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Deozaan
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« Reply #9 on: July 18, 2011, 10:41:53 PM »

If I understand it correctly, the XP-Mode is basically a free copy of Windows XP installed in Microsoft Virtual PC.

So if you already have an XP license, you might as well install it in your VM software of choice.
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Carol Haynes
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« Reply #10 on: July 19, 2011, 04:02:48 AM »

If I understand it correctly, the XP-Mode is basically a free copy of Windows XP installed in Microsoft Virtual PC.

So if you already have an XP license, you might as well install it in your VM software of choice.

You do understand correctly.

Having said that I installed XPMode when I set up my system but apart from the initial testing to see how it worked I have never had to use it for any real purpose. Almost everything I need has installed immediately in Windows 7 64-bit without issue. The only software I upgraded was Quickbooks.
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tomos
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« Reply #11 on: July 19, 2011, 05:05:46 AM »

Cyberdiva, that's funny, you having the same setup and older software! Good to know of your experience, will see how I get on with a straight-forward install first. Can mess around with VM's later if necessary.

Thanks Chris, Deo, for the tips
(sent you a PM Chris re illustrator)

Carol, it sounds like I could be okay on the xp front, and if not, I can go the VM route.

Ta very much all smiley
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Tom
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« Reply #12 on: July 19, 2011, 07:17:44 AM »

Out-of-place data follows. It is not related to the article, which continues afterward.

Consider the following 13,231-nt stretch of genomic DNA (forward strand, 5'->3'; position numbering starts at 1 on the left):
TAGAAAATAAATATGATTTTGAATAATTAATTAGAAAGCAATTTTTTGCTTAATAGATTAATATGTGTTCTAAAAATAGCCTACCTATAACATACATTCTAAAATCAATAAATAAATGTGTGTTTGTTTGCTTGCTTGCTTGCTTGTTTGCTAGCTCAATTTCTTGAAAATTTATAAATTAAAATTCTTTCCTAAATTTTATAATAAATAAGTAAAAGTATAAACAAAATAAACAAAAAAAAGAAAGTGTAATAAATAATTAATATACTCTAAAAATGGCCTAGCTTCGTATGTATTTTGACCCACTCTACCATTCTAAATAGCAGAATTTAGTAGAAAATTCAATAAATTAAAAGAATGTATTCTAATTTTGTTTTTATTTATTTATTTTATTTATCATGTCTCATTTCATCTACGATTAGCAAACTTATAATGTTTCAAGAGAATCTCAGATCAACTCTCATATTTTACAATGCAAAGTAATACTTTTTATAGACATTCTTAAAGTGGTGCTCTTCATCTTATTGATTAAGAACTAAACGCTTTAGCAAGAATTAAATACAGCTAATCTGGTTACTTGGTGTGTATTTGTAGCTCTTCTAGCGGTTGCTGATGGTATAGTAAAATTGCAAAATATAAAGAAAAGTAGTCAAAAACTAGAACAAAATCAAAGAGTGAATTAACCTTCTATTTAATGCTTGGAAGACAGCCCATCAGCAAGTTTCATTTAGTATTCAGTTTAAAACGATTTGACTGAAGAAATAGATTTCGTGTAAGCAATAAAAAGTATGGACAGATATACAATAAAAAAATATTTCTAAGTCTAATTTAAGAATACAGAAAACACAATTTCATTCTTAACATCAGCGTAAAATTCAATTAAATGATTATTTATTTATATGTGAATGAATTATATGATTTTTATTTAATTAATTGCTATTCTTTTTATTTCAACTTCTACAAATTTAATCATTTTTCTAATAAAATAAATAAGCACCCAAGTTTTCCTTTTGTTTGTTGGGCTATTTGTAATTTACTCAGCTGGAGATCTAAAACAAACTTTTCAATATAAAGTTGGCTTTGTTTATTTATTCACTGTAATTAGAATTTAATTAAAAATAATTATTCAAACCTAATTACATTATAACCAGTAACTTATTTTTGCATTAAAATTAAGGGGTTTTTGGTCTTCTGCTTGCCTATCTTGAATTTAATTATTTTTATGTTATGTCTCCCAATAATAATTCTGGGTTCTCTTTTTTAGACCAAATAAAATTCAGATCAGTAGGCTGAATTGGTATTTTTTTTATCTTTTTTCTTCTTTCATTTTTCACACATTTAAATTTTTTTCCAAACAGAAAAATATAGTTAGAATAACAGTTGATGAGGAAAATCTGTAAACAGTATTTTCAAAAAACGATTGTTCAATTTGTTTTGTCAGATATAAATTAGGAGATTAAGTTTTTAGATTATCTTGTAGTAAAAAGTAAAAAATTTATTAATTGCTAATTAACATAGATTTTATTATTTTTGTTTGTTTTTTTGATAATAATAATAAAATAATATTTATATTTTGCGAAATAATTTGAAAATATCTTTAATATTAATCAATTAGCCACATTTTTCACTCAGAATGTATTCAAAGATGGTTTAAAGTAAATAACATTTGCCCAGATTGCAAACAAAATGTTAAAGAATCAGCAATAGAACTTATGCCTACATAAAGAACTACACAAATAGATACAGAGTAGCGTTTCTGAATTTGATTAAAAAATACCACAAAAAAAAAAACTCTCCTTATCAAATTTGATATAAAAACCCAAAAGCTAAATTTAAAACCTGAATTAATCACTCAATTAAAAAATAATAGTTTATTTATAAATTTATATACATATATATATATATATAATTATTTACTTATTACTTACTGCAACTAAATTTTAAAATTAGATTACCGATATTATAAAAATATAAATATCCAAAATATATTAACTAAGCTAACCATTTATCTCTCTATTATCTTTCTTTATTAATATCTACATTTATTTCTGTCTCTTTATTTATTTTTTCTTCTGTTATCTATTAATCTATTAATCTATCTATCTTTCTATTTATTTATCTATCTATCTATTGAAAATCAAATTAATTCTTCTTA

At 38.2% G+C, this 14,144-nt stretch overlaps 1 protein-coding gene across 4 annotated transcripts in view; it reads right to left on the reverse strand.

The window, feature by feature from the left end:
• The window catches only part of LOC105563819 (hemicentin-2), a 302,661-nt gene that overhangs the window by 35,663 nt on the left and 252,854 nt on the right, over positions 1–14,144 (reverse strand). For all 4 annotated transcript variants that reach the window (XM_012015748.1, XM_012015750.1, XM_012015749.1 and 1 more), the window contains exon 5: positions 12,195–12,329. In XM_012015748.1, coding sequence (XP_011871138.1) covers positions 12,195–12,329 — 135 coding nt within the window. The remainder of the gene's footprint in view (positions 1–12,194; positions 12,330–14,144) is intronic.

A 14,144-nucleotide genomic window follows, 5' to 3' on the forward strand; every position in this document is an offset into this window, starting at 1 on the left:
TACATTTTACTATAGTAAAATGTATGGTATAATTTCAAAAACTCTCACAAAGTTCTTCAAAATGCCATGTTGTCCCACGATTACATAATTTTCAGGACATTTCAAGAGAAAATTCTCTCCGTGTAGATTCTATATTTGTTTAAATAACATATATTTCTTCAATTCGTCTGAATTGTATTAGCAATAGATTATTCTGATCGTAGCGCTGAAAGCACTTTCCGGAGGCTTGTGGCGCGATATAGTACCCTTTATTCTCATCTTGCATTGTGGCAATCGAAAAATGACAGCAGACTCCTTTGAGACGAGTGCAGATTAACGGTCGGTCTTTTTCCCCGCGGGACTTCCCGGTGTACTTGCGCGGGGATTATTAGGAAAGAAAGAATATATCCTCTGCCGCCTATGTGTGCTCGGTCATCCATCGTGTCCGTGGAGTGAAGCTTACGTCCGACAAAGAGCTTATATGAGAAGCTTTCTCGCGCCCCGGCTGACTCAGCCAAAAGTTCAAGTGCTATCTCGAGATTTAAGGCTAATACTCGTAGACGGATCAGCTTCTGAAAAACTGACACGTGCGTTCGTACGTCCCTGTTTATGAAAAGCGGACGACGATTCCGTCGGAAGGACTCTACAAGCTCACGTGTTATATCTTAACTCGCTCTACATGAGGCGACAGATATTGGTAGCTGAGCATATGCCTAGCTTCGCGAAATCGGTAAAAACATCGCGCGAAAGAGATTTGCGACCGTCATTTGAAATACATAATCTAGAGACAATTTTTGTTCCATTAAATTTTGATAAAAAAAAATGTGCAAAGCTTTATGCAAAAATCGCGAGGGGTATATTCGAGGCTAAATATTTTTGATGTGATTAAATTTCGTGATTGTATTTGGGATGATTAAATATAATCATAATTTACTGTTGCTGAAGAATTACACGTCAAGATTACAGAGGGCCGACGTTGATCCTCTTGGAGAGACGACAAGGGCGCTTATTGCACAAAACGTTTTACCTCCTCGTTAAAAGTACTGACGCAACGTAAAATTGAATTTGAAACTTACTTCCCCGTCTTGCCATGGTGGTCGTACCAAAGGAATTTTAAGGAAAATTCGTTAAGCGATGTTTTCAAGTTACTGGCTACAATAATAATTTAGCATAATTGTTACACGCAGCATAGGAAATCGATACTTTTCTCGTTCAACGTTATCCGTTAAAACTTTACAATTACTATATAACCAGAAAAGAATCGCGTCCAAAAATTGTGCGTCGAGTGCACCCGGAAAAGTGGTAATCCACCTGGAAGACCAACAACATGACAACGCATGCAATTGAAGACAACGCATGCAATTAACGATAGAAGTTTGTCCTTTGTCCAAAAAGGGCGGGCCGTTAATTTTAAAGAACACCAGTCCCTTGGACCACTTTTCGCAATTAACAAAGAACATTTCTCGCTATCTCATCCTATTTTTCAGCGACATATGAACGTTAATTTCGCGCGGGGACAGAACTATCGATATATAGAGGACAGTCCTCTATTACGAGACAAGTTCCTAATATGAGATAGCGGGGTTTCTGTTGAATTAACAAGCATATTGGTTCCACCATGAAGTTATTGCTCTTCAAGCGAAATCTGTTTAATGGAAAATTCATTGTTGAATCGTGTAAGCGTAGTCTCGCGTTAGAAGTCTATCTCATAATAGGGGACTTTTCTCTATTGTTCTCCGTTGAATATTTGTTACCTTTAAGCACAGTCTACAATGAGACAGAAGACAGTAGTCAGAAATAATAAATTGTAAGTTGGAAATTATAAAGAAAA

The only trouble I had going to Vista x64, and later Win7 x64, was with 16 bit installers, and software that isn't UAC-fähig. In practice, being a developer most of the time, I have UAC turned off just for the convenience of not having to confirm program-starts during my daily work.
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cranioscopical
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« Reply #13 on: July 19, 2011, 08:55:09 AM »

Having said that I installed XPMode when I set up my system but apart from the initial testing to see how it worked I have never had to use it for any real purpose.

I'm still clunking along on 32-bit XP and will be until my next machine.
Can XPMode run 16-bit stuff?
I tried something that's important to me on DOSBox under W7 Home Premium and that fell over, so that avenue is closed to me.
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Chris
Carol Haynes
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« Reply #14 on: July 19, 2011, 08:58:26 AM »

XPMode is standard XP 32-Bit OS running in VirtualPC - so there is no reason why anything that will run in XP should have a problem in XPMode (unless it directly accesses hardware or needs a decent graphics card).

I use VMWare a fair amount for testing things in XP etc. and I find it a lot better than VirtualPC - I can even run some games in XP under VMware which I think would be very unlikely in XPMode.
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cranioscopical
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« Reply #15 on: July 19, 2011, 10:04:32 AM »

Thanks Carol.
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Chris
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« Reply #16 on: July 19, 2011, 11:49:50 AM »

XPMode is standard XP 32-Bit OS running in VirtualPC

With USB support.

I'm not sure on the graphics, but I'm thinking XPMode also gives better access to the real native graphics hardware.
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4wd
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« Reply #17 on: July 19, 2011, 12:17:14 PM »

XPMode is standard XP 32-Bit OS running in VirtualPC

With USB support.

I'm not sure on the graphics, but I'm thinking XPMode also gives better access to the real native graphics hardware.

VirtualBox also gives you USB access, (at least storage, not sure about printers, etc), and DirectX access, (although Serious Sam ran very slowly smiley ).

It's also faster than XPMode, (as is every other VM software IIRC).

I think about the only useful situation where XPMode could be considered 'better' than the alternatives is in a business environment where it possibly saves the IT guys some work.